Pacete: Unjust practices in the teaching profession

Ver F. Pacete

IN THE not-so-recent-past, I was visited by my mentor… a retired regional director of the Department of Education (DepEd). He was popjoyed to know that I am again working as consultant on Sociology for Silay City after I retired as tourism officer.

He missed Silay so much, his second home away from home. We ended at his favorite coffee shop at the side of the public market. He ordered for “ibos” and “but-ong” to match the native coffee. We had a lengthy conversation… politics, peace and order, illegal drugs, economics, but the main focus is on public education. He bewailed the fate of some teachers who are victims of their abusive superiors.

“I know all about the abuses because I was once a classroom teacher, a principal, and a superintendent before I became regional director. I fought hard against the bad elements in the system. I was even tagged as an activist because I collided with my superiors on the way up. Justice is slow but I had the last smile. I have my personal biases as an administrator but they should not hinder fair judgment.”

He told me the case of a superintendent in his region. “He was running his division as if it was his business company. He was not considering the qualifications of the applicants. He favored those applicants who could not afford to say no to what he wanted. He had frozen some positions while waiting for his puppies to be qualified. He filed cases to those who disagreed with him. He loved to see crying teachers leaving his office.”

“One day, I received a not-so-romantic letter from his teacher. I had his case investigated and I found out the truth. I told him to reform and render justice to his teachers. He did not listen to me. He relied on his politician friends. He preferred to be stupid. I did not pray that evil will come to him but some did. One late afternoon, a man with a mask entered his office and stabbed him.”

There was this principal also who obliged her teachers to let the students contribute for this and for that. She was charging graduation fees. There was no proper accounting. The parents went to the town mayor and her monkey business was brought to my attention. I sent DepEd lawyers to investigate her case. The Commission on Audit found out also that she was conniving with contractors in government projects in her school. She faces criminal and administrative charges. She was found guilty and was dismissed from office. Her criminal case is in progress. She lost her big house and many friends.”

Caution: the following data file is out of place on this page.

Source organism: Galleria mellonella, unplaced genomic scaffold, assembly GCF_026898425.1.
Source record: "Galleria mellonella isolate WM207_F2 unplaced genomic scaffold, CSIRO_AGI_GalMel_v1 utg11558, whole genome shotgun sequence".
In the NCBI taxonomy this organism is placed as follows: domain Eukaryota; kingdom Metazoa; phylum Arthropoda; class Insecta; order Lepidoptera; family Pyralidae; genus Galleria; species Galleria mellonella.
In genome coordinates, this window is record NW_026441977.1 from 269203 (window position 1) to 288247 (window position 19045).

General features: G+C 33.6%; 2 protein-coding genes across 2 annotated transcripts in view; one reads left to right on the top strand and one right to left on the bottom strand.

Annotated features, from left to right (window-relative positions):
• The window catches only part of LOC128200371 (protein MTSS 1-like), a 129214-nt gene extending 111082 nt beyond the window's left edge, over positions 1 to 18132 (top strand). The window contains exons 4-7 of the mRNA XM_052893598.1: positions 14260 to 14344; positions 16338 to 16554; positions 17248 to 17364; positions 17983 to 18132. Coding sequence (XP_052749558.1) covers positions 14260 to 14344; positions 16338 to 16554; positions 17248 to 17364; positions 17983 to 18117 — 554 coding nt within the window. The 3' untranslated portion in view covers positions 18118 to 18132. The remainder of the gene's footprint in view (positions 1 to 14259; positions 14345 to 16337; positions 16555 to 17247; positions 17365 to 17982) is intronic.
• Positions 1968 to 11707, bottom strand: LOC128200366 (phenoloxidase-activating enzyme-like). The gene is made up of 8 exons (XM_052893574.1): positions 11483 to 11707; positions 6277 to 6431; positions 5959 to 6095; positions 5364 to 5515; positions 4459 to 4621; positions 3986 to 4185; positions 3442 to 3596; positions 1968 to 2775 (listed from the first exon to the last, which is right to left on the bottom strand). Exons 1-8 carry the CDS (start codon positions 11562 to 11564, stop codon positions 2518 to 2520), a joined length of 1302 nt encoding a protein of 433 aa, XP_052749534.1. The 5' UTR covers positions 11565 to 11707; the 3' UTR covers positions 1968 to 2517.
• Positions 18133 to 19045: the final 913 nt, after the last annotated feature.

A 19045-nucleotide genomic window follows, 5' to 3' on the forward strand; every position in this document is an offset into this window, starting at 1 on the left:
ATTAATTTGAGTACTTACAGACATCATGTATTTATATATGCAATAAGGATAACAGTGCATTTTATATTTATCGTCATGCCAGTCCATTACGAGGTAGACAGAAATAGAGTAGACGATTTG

“Our education system now is getting complicated because of the K to 12 Program. Some schools do not have trained teachers to handle the Senior High School. Many schools do not have enough classrooms. The government is just starting to construct new buildings that could have been started a year ago. I sympathize with teachers who are holding two-session classes and to teachers who handle classes inside the hot tents or in covered courts with plywood partition.”

“With this situation, not even a miracle can make our students learn. Education always requires a venue conducive to teaching and learning. Our teachers cannot afford to shout for eight hours. Our students cannot stay longer inside the oven toaster. We are giving our students and teachers gradual death. This situation is going to last for one year or even more. We always have many good teachers and principals but they only have one life.”

“I hope that our DepEd officials will always follow their calling. They should not raise money at the expense of the students, teachers and parents. DepEd officials at the regional and division levels should make themselves models. We do not expect them to torment teachers who are complaining about their bad management. I favor educators to join teachers’ union just like what Iloilo teachers are doing. The union can always remind DepEd what is legal and can work for our other benefits within the law.”

“Just like you, we were once teachers and we will always be teachers. Teaching is the most gratifying and most honorable profession. We see our students grow and later take their role in society. They are our future political leaders, economic managers, skilled workers, and community builders. We do not want to destroy their bright future because some people in DepEd are cruel and corrupt.”

“We do not want the next generation to condemn their education because some regional directors, superintendents, principals and teachers have horns. Good leadership and harmony start in the DepEd Family. We cannot afford to send someone in the family to jail or be dismissed from the profession. Our superior simply needs to be just and it should be up to the letter.”